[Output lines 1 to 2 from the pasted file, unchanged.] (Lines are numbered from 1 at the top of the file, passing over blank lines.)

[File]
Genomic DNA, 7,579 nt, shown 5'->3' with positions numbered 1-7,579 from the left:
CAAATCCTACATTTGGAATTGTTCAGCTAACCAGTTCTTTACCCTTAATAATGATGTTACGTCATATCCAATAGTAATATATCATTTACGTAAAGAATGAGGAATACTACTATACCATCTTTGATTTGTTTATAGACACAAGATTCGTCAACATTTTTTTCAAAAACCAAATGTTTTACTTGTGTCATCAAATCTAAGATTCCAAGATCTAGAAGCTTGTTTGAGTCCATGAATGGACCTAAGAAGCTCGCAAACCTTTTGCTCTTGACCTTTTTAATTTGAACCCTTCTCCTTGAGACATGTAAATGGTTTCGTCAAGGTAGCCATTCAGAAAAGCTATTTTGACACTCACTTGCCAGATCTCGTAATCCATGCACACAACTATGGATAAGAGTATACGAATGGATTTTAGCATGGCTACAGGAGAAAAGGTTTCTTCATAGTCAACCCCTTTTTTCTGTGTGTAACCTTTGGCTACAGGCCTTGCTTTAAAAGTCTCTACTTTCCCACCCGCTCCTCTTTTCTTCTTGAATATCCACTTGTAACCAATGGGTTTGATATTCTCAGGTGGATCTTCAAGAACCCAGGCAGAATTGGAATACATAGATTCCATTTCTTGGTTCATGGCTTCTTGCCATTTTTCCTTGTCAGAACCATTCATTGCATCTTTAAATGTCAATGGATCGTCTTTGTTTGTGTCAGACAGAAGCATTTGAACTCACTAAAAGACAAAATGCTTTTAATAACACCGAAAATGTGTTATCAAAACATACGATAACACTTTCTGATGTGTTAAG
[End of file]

Genomic DNA, 7,579 nt, shown 5'->3' with positions numbered 1-7,579 from the left:
CAAATCCTACATTTGGAATTGTTCAGCTAACCAGTTCTTTACCCTTAATAATGATGTTACGTCATATCCAATAGTAATATATCATTTACGTAAAGAATGAGGAATACTACTATACCATCTTTGATTTGTTTATAGACACAAGATTCGTCAACATTTTTTTCAAAAACCAAATGTTTTACTTGTGTCATCAAATCTAAGATTCCAAGATCTAGAAGCTTGTTTGAGTCCATGAATGGACCTAAGAAGCTCGCAAACCTTTTGCTCTTGACCTTTTTAATTTGAACCCTTCTCCTTGAGACATGTAAATGGTTTCGTCAAGGTAGCCATTCAGAAAAGCTATTTTGACACTCACTTGCCAGATCTCGTAATCCATGCACACAACTATGGATAAGAGTATACGAATGGATTTTAGCATGGCTACAGGAGAAAAGGTTTCTTCATAGTCAACCCCTTTTTTCTGTGTGTAACCTTTGGCTACAGGCCTTGCTTTAAAAGTCTCTACTTTCCCACCCGCTCCTCTTTTCTTCTTGAATATCCACTTGTAACCAATGGGTTTGATATTCTCAGGTGGATCTTCAAGAACCCAGGCAGAATTGGAATACATAGATTCCATTTCTTGGTTCATGGCTTCTTGCCATTTTTCCTTGTCAGAACCATTCATTGCATCTTTAAATGTCAATGGATCGTCTTTGTTTGTGTCAGACAGAAGCATTTGAACTCACTAAAAGACAAAATGCTTTTAATAACACCGAAAATGTGTTATCAAAACATACGATAACACTTTCTGATGTGTTAAG